9 sounds we’re hardwired to hate

By S. Gorman

Noise can be described as sounds we don’t love. In this post we list 9 of the worst aural offenders. Here are the contenders…

And just so you know: sounds higher than 85 decibels (dB) can damage your hearing. Yep, you have health reasons to escape sounds of the loud and unwanted kind.


1. A blaring alarm clock (80 decibels)

I think most of us would agree with this. There’s an extremely satisfying feeling knowing that you don’t have to set a waking time for the following morning. The idea of waking up on your own time and sleeping in, is such a wonderful one. Sometimes however, a ringing alarm clock takes away one of the most precious things – our sleep. You can try waking up to your favorite song, but soon enough – you’ll start hating on it.


2. An electric drill (95 decibels)

Yes, that is on the top of the list too. As most of us have experienced, it starts while we are asleep, which makes it even more unbearable. Why does it always start at eight in the morning anyway, is that some kind of ploy? No matter the time of day noise pollution, especially in cities is a growing problem, is prematurely ageing the world’s ears and becoming an ever greater threat to our hearing health.


3. A vuvuzela (127 decibels)

Everyone hates this. Even if your favorite team is winning, let’s face it, the sound of a vuvuzela brings all your nerves to their pick. How our ears survived the sound of the South African world cup is a miracle.


4. The sound of nails on a chalkboard (varying decibels)

Scientists at MIT, analyzed this topic and found that the two most aversive aspects of a sound are sharpness ­–caused by high frequencies, and roughness –caused by fluctuation of frequency intensity. Since previous studies eliminated high frequencies as the contributing to the unpleasantness of nails on a chalkboard, the MIT study attributed it to “roughness.” The process of fingernails rapidly catching and releasing the surface of a chalkboard makes for a particularly hellish sound.


5. Screaming (88 decibels)

Maybe it’s not so much the sound, but more so the feeling we get when we hear people scream. The loudness, the negative energy… Research shows that the brain activity in the amygdala increased for unpleasant sounds like screams. “It appears there is something very primitive kicking in,” says Sukhbinder Kumar, the paper’s lead author, from Newcastle University in England. “Although there’s still much debate as to why our ears are most sensitive in this range, it does include sounds of screams which we find intrinsically unpleasant.”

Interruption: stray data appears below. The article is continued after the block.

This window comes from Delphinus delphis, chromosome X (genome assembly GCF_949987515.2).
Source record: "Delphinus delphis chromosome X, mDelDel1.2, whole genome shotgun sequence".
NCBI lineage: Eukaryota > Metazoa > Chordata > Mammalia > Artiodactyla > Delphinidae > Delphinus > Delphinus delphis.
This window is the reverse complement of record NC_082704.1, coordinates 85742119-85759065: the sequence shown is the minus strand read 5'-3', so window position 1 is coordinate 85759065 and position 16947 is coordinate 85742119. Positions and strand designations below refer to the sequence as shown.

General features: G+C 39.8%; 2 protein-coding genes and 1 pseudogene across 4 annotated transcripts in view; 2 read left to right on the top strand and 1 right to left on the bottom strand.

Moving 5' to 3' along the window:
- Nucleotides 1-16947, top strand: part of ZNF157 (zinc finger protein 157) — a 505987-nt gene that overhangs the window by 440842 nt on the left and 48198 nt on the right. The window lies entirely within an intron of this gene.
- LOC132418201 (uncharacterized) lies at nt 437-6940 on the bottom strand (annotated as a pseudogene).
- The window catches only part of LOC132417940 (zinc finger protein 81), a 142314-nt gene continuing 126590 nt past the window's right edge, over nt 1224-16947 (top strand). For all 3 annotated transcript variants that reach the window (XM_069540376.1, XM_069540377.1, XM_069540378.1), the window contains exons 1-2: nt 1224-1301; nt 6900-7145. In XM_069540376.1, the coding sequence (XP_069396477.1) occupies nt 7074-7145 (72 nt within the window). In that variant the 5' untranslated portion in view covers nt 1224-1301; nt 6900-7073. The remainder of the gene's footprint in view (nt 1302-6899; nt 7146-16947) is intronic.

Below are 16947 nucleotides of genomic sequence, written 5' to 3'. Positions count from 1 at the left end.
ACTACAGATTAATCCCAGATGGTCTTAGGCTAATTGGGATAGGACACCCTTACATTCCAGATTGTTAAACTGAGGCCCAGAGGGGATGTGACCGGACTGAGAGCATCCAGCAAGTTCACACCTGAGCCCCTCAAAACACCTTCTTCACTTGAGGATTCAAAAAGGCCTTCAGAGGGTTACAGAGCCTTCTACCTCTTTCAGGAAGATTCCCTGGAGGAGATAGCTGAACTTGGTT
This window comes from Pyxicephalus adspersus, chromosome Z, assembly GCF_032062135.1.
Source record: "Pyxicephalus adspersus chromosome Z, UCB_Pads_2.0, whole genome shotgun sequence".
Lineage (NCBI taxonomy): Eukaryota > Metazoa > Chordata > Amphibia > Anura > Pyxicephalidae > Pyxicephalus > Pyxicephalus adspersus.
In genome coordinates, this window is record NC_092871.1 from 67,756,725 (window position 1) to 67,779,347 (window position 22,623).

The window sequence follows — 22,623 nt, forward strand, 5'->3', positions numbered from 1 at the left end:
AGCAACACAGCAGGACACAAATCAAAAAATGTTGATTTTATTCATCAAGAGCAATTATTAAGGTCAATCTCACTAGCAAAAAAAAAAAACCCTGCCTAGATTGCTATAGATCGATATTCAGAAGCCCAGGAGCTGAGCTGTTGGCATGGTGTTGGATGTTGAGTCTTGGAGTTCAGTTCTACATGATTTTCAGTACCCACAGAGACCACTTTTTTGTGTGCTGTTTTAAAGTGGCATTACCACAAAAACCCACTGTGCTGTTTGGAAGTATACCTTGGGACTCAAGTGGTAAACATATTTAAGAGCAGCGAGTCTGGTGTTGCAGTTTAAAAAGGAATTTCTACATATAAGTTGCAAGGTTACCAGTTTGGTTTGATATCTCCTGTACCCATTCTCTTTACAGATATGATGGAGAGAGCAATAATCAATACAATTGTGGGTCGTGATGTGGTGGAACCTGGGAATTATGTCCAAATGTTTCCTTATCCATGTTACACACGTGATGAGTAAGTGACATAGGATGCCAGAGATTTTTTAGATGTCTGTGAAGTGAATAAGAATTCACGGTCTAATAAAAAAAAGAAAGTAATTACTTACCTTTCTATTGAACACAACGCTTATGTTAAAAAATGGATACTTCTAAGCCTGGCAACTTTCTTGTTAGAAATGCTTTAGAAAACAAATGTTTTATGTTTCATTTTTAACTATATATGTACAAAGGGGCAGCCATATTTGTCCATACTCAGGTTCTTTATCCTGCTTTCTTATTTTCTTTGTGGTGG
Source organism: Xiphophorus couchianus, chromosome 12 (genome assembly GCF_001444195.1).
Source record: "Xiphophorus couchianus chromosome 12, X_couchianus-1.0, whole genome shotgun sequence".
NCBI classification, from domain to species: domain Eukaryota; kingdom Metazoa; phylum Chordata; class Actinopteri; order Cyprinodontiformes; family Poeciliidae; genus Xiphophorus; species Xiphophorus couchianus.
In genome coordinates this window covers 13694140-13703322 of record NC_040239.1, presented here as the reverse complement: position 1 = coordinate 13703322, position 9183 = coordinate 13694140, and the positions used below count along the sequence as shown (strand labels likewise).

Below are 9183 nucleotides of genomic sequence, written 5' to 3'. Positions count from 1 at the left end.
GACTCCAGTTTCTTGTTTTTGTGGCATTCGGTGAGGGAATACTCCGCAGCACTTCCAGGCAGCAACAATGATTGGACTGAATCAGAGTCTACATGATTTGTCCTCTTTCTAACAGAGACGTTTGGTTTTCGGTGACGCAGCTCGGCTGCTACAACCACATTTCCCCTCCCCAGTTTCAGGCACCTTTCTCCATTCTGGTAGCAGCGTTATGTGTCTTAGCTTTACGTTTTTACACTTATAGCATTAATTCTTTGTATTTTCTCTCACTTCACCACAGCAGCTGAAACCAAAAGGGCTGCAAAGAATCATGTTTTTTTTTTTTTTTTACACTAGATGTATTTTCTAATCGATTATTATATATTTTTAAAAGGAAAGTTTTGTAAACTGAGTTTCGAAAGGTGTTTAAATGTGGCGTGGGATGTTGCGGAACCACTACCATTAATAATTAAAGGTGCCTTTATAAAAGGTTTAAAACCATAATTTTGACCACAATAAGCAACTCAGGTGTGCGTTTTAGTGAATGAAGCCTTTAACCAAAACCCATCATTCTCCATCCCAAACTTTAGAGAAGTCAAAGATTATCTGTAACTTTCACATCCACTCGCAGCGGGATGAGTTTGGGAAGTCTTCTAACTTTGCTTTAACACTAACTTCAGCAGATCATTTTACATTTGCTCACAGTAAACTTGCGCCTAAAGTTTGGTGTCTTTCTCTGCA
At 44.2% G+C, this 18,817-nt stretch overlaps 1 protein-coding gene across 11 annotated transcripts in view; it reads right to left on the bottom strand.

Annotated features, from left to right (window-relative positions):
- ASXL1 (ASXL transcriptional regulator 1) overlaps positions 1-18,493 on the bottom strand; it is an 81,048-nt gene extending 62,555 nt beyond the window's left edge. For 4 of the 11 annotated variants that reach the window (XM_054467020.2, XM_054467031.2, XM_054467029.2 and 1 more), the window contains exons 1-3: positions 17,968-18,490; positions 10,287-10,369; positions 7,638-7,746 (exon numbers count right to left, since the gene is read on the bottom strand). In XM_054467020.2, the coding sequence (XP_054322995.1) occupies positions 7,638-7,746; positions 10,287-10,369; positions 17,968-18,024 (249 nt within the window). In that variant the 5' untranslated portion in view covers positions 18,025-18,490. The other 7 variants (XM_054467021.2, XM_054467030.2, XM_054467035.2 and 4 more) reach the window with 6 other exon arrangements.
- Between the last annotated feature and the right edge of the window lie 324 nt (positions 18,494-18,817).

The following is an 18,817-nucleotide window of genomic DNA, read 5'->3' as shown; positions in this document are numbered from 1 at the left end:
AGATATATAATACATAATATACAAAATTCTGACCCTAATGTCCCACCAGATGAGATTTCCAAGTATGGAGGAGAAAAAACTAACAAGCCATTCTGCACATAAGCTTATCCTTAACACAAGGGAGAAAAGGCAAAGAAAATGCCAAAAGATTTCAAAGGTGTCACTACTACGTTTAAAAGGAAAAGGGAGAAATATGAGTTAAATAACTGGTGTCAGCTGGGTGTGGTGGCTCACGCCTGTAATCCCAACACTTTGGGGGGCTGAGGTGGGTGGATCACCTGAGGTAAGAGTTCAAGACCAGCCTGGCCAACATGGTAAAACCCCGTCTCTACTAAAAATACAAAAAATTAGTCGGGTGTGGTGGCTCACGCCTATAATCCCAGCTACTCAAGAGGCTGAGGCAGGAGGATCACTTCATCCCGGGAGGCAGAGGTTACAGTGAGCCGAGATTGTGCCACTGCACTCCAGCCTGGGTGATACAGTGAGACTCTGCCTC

6. A phones line… that’s busy (45 decibels)

It’s not the sound itself, although nobody would list the beep on their all-time favorite list. It’s the psychoacoustics of the matter. A busy phone line represents the sound of no one there. Of can’t be reached. Of existential abandonment. No wonder we hate it.


7.  A radio’s distorted signal (80 decibels)

The sound of a radio not quite tuned right and broadcasting static hiss/crackle are both assaults on the human sense of hearing. Listen long enough, and your ears start to cry.


8. A knife scraping off a bottle (varying decibels)

When Researchers from Newcastle University rounded up 13 volunteers, stuck them in MRI machines, and studied their brains while exposing them to a total of 74 sounds, the sound of a knife on a bottle was rated the most unpleasant sound in the world.

And finally, and not least unanimously…


9. A baby crying (115 decibels)

Researchers found that the sound of a baby crying can trigger anxiety and discomfort in the listener, making it impossible for us to ignore the sound – whether we are parents or not. It registers as a distress signal from the amygdala to the auditory cortex, and we are hardwired to want to make it stop.


So, if you too want to give your ears a rest from all the noise, then check out the Mimi Hearing Test. Not only will you get your free, medical hearing test in Europe (CE, class 1), that you can take on your smartphone, but we use your unique hearing profile to adjust sound perfectly to your hearing ability, so you can always listen safely and clearly – no matter the noise around you.